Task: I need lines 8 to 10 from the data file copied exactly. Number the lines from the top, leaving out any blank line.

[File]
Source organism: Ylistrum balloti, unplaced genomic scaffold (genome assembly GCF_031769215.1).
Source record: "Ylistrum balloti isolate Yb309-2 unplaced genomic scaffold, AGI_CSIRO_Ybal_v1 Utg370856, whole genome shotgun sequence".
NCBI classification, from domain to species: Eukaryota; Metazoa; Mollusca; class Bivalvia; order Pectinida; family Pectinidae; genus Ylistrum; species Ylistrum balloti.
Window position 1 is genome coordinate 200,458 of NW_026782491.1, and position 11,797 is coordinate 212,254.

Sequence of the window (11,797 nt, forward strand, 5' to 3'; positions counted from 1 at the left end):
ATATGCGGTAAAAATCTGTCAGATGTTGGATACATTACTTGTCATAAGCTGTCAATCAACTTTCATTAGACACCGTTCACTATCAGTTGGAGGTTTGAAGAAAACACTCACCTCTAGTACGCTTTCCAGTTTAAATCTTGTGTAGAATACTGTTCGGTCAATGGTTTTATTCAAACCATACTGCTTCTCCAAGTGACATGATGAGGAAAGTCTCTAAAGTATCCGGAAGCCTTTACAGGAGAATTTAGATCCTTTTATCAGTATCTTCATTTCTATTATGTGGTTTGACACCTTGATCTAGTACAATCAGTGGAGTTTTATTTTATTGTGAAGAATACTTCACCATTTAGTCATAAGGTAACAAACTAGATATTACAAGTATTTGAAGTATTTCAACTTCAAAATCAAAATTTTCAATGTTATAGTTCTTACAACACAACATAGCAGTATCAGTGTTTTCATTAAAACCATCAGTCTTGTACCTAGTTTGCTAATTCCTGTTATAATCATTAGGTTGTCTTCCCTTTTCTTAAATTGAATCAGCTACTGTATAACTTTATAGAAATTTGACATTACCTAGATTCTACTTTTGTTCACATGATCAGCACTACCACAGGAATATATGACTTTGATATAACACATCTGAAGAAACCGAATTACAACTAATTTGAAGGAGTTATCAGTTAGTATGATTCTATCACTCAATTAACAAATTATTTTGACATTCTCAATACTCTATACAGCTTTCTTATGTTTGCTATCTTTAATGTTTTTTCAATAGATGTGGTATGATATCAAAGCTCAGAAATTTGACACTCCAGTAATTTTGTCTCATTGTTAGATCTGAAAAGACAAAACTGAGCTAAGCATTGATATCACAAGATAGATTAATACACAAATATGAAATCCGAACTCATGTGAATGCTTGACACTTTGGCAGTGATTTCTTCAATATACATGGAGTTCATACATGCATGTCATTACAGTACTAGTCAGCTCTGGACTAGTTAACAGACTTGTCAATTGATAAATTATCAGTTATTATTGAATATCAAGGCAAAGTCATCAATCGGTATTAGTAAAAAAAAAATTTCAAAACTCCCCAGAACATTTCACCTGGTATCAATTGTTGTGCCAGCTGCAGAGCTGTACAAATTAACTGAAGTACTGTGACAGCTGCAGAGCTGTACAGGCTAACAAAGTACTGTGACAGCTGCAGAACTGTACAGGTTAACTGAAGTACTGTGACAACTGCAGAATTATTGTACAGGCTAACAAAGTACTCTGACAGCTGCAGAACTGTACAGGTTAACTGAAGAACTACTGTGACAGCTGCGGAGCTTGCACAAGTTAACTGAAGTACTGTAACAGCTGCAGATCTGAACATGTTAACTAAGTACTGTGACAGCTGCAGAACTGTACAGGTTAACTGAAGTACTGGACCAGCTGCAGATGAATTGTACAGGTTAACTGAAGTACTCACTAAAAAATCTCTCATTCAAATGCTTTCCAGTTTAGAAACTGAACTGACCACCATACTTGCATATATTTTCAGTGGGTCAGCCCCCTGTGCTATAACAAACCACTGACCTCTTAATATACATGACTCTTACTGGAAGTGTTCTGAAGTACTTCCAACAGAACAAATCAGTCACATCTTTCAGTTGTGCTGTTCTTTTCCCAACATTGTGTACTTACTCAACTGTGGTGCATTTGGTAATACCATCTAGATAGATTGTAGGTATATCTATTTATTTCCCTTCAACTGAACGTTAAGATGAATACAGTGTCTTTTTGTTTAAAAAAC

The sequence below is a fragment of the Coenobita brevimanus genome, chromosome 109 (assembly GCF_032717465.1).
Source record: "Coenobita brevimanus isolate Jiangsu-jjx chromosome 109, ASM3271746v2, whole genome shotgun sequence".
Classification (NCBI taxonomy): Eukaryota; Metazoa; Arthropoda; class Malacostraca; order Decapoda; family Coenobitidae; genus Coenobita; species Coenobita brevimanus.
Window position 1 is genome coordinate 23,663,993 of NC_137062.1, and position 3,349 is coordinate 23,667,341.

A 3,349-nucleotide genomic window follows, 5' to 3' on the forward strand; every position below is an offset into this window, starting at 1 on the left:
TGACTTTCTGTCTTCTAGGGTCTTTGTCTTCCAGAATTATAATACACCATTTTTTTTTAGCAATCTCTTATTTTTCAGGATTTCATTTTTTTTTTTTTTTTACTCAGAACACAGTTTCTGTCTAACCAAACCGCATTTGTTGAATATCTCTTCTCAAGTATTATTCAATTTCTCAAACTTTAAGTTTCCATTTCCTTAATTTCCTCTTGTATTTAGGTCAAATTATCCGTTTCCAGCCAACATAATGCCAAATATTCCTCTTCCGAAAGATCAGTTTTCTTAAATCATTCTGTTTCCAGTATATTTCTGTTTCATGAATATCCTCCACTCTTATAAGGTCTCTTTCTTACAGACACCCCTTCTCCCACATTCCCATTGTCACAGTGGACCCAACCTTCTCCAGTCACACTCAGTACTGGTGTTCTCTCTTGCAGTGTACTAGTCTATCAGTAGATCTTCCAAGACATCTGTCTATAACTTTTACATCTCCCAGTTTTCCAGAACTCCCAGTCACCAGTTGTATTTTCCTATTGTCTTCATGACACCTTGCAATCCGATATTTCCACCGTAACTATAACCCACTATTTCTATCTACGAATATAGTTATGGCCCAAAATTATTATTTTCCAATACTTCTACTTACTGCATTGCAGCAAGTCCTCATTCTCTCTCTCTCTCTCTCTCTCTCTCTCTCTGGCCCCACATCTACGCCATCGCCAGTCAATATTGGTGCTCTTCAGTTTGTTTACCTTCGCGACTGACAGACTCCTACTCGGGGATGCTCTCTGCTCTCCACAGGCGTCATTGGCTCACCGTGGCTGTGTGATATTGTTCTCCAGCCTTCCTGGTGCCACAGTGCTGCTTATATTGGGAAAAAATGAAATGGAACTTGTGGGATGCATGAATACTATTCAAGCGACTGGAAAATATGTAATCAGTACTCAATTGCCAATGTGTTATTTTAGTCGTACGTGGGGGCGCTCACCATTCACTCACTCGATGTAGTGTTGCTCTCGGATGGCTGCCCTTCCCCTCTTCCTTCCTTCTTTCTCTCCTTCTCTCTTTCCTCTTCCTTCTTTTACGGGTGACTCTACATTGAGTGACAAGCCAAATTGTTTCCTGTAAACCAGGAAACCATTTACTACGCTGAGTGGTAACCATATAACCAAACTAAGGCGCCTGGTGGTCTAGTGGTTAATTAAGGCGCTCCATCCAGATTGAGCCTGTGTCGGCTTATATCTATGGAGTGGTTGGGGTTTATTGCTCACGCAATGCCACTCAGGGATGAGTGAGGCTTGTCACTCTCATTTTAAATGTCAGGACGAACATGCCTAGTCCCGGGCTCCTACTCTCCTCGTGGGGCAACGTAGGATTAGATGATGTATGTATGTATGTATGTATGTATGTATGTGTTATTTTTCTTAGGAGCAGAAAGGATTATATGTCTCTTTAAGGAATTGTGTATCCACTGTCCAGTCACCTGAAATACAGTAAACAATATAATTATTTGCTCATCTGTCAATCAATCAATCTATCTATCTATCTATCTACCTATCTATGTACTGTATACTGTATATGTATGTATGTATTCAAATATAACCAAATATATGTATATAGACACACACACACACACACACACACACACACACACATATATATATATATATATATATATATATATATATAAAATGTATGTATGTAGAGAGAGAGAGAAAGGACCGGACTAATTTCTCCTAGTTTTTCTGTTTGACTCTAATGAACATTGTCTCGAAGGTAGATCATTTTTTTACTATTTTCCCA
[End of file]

Source record: "Coenobita brevimanus isolate Jiangsu-jjx chromosome 109, ASM3271746v2, whole genome shotgun sequence".
Classification (NCBI taxonomy): Eukaryota; Metazoa; Arthropoda; class Malacostraca; order Decapoda; family Coenobitidae; genus Coenobita; species Coenobita brevimanus.
Window position 1 is genome coordinate 23,663,993 of NC_137062.1, and position 3,349 is coordinate 23,667,341.